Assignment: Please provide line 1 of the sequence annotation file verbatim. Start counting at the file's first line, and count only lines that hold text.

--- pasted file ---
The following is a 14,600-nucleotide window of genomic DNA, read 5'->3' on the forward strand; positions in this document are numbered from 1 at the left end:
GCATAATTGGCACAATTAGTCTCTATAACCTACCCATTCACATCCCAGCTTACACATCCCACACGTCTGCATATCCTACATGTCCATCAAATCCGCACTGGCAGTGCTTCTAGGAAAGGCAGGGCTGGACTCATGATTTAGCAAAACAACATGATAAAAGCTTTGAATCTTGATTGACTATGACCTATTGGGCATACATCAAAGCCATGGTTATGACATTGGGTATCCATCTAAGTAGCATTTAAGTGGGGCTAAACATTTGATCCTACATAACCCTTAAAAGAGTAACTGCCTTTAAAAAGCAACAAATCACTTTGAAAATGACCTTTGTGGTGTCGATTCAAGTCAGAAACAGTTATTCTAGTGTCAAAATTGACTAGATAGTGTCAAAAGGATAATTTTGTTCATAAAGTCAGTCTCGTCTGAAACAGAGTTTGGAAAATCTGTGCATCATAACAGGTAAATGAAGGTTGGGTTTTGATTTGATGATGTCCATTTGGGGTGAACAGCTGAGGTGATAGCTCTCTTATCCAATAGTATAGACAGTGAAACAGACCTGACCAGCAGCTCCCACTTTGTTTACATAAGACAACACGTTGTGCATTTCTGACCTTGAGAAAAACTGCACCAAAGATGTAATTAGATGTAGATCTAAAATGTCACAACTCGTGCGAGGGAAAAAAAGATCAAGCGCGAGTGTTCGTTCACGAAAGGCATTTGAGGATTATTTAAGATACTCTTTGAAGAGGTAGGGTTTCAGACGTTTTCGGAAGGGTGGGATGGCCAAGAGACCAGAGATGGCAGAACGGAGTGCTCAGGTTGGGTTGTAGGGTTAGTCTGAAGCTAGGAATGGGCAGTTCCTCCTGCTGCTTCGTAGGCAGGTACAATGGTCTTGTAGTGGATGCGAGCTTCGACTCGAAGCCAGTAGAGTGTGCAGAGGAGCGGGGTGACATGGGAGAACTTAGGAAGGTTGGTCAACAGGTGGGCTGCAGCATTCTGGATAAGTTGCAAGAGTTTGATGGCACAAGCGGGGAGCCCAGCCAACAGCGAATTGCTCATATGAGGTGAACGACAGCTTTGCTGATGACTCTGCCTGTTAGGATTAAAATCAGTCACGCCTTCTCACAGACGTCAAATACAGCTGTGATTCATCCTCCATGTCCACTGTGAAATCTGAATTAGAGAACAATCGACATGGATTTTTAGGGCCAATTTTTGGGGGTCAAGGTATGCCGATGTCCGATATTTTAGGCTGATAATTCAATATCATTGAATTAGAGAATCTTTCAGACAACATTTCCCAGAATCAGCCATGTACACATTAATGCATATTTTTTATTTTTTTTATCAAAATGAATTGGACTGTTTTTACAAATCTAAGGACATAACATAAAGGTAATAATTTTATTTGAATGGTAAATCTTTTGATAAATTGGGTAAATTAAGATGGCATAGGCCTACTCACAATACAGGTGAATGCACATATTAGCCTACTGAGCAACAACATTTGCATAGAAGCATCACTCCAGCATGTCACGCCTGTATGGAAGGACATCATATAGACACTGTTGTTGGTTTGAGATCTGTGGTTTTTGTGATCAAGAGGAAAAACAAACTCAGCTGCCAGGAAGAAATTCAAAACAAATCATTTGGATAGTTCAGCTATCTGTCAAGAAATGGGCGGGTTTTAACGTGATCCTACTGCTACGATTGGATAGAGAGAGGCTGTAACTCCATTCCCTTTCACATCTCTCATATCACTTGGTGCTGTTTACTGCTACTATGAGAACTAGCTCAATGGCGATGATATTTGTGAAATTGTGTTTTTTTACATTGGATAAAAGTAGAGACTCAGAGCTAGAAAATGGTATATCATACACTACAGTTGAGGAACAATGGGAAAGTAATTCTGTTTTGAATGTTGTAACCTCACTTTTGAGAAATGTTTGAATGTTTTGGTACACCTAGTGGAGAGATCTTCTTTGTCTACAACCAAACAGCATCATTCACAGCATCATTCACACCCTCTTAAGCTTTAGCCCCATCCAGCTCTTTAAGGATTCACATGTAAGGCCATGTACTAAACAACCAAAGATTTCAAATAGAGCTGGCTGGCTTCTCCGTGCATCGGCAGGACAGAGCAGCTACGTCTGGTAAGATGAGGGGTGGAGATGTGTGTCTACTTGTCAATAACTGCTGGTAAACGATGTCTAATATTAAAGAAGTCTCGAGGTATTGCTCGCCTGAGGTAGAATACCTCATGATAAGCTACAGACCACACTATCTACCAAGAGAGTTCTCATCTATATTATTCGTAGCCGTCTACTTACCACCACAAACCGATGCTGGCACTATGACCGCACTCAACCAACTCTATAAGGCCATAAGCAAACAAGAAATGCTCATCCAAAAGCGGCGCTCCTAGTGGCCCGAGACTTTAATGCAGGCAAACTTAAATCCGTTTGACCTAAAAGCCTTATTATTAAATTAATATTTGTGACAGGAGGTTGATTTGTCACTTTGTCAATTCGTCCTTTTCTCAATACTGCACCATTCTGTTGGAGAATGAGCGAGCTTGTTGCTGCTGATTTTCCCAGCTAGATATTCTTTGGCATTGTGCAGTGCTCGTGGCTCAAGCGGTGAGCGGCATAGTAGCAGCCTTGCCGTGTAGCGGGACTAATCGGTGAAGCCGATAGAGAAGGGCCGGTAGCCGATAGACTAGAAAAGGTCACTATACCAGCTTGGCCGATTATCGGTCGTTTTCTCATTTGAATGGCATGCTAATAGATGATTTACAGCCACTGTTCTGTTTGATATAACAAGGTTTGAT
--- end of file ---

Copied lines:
The following is a 14,600-nucleotide window of genomic DNA, read 5'->3' on the forward strand; positions in this document are numbered from 1 at the left end: